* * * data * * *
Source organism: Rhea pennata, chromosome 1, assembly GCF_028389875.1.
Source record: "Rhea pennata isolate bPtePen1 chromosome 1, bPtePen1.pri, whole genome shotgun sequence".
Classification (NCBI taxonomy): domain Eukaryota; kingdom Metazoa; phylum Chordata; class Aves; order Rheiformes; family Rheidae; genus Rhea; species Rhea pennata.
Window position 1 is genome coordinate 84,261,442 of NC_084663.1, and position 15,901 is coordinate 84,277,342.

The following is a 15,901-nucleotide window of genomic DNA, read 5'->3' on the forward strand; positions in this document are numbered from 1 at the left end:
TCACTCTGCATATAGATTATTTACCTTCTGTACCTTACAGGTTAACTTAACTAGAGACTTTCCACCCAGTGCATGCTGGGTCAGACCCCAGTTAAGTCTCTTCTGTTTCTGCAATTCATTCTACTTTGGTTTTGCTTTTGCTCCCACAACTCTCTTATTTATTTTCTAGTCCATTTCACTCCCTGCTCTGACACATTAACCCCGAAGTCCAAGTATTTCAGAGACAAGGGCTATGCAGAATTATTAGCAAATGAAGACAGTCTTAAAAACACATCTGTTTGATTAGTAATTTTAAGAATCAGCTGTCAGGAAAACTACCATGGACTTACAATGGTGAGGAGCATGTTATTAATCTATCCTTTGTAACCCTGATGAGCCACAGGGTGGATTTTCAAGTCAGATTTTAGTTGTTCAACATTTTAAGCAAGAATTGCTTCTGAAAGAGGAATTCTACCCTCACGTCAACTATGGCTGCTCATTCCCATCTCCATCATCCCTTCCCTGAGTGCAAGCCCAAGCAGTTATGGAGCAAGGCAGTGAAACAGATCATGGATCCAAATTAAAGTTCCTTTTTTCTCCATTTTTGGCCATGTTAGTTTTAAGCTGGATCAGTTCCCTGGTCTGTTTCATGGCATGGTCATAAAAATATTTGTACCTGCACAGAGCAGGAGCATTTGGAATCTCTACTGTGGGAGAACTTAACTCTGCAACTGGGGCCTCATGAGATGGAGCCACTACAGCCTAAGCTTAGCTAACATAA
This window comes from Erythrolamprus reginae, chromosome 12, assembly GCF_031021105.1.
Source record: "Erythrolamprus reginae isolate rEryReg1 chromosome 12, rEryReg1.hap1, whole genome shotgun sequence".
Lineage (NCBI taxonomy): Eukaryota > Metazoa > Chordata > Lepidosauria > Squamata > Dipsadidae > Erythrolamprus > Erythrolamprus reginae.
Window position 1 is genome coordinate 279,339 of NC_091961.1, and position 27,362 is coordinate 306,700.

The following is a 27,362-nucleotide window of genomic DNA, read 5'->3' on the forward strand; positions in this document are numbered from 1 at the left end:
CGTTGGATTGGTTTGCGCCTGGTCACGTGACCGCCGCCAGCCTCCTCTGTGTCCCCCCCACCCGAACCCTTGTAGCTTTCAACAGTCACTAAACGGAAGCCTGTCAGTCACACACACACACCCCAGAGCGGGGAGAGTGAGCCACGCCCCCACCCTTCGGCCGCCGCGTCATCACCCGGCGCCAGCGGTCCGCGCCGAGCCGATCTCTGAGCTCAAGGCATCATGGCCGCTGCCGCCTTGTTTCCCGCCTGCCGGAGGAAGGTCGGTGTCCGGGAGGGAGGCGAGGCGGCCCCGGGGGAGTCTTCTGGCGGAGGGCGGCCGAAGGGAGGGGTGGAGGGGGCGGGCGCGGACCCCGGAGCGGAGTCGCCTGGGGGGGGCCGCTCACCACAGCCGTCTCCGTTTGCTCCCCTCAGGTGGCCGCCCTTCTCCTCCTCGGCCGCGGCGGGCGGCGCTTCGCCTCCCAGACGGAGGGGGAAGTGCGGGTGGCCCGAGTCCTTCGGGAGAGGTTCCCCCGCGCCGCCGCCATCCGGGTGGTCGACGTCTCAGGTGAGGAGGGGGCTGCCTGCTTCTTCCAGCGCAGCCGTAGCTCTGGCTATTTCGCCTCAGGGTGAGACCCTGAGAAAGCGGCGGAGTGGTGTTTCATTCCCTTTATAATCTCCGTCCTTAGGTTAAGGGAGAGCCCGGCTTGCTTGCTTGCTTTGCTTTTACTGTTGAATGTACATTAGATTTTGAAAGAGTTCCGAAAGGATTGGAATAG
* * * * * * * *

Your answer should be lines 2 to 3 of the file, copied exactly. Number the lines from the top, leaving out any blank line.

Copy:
Source record: "Rhea pennata isolate bPtePen1 chromosome 1, bPtePen1.pri, whole genome shotgun sequence".
Classification (NCBI taxonomy): domain Eukaryota; kingdom Metazoa; phylum Chordata; class Aves; order Rheiformes; family Rheidae; genus Rhea; species Rhea pennata.